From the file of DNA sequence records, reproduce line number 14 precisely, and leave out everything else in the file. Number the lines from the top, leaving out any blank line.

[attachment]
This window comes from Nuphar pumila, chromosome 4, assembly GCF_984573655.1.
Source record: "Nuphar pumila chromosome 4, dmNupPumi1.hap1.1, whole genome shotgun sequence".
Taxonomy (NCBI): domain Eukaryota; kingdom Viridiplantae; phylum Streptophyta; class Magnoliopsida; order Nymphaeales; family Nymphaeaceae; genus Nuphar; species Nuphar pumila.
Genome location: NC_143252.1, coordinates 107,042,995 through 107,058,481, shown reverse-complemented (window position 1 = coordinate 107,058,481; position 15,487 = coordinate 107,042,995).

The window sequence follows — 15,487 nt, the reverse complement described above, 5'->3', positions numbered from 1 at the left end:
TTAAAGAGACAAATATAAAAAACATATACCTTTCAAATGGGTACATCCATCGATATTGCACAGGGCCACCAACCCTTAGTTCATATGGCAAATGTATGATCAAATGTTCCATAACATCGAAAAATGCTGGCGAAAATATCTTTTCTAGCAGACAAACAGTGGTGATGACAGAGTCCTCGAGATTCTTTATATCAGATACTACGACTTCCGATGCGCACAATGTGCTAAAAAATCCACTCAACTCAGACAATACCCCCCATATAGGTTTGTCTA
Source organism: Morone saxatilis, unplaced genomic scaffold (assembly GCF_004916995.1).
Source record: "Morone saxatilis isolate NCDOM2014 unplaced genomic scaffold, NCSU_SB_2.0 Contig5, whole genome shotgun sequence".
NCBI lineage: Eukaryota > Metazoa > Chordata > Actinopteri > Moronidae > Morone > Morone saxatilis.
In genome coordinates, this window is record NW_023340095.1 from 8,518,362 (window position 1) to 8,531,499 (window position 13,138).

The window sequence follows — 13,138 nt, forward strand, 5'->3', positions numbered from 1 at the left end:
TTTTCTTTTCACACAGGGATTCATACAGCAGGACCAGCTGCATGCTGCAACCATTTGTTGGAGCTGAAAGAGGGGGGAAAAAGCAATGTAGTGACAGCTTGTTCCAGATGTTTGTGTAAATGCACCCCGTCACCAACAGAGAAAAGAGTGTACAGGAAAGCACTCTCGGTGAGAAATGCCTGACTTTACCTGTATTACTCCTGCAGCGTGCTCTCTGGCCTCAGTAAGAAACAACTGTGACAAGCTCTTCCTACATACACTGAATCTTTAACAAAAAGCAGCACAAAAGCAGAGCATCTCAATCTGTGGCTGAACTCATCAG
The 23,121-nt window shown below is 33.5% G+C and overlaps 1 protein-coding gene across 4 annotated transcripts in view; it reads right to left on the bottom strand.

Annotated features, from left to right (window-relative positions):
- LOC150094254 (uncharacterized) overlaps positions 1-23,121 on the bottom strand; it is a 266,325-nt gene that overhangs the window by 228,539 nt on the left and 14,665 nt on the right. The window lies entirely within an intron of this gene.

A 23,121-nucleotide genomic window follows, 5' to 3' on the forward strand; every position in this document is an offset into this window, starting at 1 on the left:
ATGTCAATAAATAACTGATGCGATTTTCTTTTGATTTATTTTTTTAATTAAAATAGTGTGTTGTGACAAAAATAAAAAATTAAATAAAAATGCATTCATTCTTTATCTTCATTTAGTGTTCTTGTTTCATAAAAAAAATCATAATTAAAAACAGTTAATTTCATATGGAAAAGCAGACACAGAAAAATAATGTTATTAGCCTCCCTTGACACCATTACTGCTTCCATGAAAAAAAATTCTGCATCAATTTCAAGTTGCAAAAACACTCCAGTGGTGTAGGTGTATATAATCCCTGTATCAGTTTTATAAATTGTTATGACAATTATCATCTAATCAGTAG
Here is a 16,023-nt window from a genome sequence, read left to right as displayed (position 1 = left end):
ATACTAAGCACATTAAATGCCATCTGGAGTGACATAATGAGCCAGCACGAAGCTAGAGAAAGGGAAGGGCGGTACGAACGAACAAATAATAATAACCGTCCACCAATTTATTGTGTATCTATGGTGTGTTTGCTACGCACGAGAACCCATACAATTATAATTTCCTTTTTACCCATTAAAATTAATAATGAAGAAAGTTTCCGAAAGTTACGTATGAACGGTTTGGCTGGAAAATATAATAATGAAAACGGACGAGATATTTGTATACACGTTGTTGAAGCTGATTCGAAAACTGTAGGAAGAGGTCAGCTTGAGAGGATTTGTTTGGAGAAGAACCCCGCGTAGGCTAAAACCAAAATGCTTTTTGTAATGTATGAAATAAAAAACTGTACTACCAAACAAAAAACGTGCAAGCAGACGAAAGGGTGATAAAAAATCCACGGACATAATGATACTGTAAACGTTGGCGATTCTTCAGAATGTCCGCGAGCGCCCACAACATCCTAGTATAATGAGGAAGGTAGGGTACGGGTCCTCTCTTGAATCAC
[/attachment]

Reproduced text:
Annotated features, from left to right (window-relative positions):